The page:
caparrós: A few years after finishing “La voluntad”, in 2000, I was irritated by the use that Kirchnerism was making of the history of the ’70s. That kind of false affiliation to a supposed glory and how they used it to somehow erase their neoliberal past and transform themselves into something else more in line with the market demand of the times. And then, to my surprise, I wrote another novel, “To Whom It May Concern,” which is now being republished.

NEWS: In relation to your profession, didn’t the chronicler in you swallow the fiction writer?

caparrós: I feel like a writer who sometimes writes fiction and sometimes nonfiction. As for the perception of others, I can not do anything. My novels are very important to me. I care about a novel called “The Story”, which has a thousand pages and I know that almost no one can read it. There isn’t the kind of cultural appetite right now that makes a young man sit down with a thousand page book. Instead, the 800 words in a column can be read on the phone while you’re on the bus. In any case, that does not condition what I do. I just finished a novel about Buenos Aires that surely no one will read. It is very complex, very ambiguous, it is not a typical story. But I care to write it.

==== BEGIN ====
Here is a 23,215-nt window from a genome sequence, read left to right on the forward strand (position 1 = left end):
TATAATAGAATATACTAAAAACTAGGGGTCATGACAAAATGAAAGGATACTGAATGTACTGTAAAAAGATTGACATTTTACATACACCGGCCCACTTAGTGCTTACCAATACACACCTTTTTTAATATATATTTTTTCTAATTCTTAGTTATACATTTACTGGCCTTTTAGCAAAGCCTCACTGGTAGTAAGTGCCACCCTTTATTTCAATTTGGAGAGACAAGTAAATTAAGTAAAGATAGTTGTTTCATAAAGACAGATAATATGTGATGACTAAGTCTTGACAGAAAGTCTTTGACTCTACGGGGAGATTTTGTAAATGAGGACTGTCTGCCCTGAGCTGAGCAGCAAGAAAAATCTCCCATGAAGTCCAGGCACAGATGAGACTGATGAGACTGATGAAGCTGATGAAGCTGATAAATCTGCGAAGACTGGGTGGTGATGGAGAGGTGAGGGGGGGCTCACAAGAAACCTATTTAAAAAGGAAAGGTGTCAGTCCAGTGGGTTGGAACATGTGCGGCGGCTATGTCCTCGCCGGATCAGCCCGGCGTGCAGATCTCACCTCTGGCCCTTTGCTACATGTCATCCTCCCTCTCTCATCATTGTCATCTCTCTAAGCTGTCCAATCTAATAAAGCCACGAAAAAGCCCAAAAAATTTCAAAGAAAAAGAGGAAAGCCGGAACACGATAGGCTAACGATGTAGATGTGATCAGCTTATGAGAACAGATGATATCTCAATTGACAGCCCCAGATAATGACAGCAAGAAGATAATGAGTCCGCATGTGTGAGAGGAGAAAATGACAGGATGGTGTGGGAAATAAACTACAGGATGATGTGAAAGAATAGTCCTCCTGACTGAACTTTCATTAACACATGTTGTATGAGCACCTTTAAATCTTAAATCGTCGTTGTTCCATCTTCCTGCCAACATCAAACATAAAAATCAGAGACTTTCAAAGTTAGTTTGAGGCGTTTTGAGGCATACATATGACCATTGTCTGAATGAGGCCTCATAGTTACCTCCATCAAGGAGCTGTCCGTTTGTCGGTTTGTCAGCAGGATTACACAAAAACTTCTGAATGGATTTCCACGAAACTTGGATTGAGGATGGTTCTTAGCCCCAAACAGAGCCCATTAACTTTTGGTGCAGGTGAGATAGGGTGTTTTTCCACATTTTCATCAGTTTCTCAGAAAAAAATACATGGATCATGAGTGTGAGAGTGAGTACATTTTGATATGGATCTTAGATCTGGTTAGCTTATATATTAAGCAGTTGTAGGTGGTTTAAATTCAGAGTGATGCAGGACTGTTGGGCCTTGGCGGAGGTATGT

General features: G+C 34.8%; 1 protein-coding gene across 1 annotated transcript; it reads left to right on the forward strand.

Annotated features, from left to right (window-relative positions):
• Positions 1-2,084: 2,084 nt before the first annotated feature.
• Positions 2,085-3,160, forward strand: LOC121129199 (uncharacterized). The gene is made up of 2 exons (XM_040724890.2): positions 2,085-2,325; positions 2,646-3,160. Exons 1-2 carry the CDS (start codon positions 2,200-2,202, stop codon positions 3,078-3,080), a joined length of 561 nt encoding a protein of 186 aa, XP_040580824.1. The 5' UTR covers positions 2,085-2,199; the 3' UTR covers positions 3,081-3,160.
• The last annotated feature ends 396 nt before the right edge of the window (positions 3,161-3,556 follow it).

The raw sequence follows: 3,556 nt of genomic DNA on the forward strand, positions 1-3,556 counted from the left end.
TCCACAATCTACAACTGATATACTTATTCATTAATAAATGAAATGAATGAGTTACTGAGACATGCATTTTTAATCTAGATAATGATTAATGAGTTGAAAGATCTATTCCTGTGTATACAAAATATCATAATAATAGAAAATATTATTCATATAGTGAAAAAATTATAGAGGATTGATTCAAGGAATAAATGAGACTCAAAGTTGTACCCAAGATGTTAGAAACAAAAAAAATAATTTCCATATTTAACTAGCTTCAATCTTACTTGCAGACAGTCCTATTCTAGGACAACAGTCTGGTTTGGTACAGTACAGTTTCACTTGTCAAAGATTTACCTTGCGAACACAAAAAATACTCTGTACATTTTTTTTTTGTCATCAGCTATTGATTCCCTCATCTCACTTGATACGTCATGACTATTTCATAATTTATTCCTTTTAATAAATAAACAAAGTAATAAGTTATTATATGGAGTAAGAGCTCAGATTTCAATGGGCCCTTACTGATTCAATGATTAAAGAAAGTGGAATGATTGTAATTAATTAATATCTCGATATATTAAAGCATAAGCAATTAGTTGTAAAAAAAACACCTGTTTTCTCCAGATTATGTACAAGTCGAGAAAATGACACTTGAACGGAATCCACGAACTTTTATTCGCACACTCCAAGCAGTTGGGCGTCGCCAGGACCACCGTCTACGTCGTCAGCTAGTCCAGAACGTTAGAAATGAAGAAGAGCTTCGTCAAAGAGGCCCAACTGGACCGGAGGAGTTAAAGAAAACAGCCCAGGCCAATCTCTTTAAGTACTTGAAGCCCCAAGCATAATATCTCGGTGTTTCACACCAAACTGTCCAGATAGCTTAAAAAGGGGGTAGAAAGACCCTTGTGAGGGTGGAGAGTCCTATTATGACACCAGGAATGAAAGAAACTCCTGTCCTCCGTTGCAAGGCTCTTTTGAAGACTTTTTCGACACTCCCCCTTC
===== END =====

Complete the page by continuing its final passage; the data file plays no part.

Long distance

NEWS: You spent a lot of time out of the country. He wrote books about faraway places, trained in Europe and now lives in Spain. However, he always has his eyes on Argentina.

caparrós: It happens that I am Argentine. Although sometimes I say that I am Spanish-Argentine. I still speak like an Argentine, I write like an Argentine. What matters most to me is Argentina. What I am going to do?


NEWS: What worries you about our country today?

caparrós: I am concerned about something that happens almost everywhere, but here it happens in a more acute way: the lack of a future. In general, we live in a time that cannot imagine a future that they like, so they think of it more as a threat than as a promise. What happens everywhere, in Argentina it happens in a more extreme way. First, because Argentina functioned for a long time as the land of the future. It was built based on the “promised future”. “My son the doctor” is that. That’s why the migrants came, to see if their children were better than them. But that broke 45 years ago and was never replaced by anything. We don’t know what we are doing, where we are going, what we want, and to that is added that, during the last 20 or 30 years, governments have failed in so many things and interesting, reasonable, desirable replacements have not appeared. So, we are entangled in what I called a long time ago, the “carousel country.” It seems to move, but it is always in the same place. And that place where he is is very cruel.